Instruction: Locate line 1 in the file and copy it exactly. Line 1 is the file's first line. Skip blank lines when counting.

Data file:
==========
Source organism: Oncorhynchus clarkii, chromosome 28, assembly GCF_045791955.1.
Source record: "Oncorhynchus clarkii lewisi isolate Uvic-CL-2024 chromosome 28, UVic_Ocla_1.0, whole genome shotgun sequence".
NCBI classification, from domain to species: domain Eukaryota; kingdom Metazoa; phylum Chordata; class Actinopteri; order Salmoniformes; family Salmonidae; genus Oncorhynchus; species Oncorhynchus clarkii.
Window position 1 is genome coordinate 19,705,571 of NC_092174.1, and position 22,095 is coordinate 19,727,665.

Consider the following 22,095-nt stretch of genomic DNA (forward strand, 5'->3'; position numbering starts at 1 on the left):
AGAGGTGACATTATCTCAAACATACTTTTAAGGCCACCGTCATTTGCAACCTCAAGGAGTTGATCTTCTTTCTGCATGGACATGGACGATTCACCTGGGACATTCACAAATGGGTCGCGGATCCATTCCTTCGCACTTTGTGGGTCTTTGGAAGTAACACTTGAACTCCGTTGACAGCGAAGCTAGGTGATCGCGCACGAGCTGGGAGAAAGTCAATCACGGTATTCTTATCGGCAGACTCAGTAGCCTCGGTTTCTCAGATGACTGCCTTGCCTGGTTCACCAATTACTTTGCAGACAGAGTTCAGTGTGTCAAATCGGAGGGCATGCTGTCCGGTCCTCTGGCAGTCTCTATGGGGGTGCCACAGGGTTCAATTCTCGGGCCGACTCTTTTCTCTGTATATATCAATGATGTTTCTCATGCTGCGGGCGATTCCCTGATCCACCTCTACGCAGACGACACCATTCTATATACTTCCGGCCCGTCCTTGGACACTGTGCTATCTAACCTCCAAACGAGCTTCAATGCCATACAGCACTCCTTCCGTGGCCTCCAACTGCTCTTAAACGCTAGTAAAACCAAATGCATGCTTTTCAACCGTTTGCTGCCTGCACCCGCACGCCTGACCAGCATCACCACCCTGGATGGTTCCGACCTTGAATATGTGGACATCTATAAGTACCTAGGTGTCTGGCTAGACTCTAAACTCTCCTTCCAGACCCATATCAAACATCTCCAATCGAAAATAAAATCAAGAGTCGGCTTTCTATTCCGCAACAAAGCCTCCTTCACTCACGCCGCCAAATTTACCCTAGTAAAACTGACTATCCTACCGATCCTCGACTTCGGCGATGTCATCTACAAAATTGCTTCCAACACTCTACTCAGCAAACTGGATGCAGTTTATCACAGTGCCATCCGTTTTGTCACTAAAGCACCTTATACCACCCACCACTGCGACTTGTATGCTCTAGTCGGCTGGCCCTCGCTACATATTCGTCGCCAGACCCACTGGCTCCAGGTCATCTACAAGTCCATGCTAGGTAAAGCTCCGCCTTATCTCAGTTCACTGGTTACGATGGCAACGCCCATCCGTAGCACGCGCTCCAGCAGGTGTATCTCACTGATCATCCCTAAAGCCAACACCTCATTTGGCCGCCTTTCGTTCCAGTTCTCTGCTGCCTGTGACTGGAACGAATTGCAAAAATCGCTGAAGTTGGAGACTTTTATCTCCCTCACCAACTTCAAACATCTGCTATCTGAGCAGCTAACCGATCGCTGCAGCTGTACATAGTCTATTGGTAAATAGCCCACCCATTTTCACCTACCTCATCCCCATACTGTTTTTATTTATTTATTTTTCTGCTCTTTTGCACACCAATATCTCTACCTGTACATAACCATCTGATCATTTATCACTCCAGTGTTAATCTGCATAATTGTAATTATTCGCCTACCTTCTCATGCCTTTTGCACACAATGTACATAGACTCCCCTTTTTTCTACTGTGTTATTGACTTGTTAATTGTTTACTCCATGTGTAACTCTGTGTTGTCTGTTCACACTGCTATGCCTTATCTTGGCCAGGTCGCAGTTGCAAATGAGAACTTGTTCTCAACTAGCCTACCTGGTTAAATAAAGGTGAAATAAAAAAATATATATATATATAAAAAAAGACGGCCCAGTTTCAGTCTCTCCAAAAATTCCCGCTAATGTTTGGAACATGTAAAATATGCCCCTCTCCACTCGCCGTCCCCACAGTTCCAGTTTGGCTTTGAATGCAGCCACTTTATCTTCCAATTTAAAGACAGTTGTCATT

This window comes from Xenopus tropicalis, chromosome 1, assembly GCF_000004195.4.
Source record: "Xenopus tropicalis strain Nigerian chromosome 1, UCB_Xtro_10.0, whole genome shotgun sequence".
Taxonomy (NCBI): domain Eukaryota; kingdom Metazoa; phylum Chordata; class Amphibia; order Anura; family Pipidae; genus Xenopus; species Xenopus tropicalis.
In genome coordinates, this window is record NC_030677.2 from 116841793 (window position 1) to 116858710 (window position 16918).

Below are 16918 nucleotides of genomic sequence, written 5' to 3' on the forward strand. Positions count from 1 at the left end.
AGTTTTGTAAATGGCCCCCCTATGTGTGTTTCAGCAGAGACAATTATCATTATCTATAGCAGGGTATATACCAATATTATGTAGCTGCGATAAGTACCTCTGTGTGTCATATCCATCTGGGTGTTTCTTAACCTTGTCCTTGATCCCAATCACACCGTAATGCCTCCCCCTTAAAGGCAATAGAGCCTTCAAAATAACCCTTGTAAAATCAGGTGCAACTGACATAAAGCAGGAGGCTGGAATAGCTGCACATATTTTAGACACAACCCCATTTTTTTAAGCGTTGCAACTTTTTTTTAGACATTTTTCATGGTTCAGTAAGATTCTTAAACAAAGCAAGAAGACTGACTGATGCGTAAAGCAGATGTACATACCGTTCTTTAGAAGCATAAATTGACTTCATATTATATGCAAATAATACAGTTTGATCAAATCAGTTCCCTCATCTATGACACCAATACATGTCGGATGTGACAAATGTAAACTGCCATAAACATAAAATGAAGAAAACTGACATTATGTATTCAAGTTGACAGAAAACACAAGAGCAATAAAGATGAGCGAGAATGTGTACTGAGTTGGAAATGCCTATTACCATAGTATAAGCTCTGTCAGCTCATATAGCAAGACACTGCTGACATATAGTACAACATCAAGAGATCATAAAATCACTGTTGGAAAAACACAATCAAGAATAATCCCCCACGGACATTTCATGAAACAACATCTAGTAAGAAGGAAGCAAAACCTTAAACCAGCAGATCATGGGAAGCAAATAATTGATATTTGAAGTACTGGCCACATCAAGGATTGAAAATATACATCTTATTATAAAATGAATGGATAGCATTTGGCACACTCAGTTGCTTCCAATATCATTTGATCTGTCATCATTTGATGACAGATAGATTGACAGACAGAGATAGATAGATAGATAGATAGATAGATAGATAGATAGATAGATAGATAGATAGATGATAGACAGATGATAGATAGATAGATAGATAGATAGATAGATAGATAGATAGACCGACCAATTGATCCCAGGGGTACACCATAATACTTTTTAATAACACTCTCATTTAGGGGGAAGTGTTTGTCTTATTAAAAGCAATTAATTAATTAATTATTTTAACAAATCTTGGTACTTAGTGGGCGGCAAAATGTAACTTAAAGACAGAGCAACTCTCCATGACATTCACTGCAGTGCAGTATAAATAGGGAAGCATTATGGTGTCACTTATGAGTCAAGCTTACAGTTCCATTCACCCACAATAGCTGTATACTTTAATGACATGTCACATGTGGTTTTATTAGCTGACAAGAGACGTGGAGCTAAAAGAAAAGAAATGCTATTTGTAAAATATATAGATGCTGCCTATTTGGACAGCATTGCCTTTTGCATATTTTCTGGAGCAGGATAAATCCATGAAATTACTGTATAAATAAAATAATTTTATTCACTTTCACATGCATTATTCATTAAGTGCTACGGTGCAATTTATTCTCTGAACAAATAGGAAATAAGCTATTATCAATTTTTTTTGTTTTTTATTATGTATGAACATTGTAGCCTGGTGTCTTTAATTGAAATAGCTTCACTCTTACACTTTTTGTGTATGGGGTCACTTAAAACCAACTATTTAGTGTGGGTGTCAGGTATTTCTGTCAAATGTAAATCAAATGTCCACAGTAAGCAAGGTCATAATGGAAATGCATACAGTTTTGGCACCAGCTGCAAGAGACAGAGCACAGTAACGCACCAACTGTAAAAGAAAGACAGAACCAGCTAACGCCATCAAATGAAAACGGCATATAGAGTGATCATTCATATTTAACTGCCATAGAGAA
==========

Source organism: Oncorhynchus clarkii, chromosome 28, assembly GCF_045791955.1.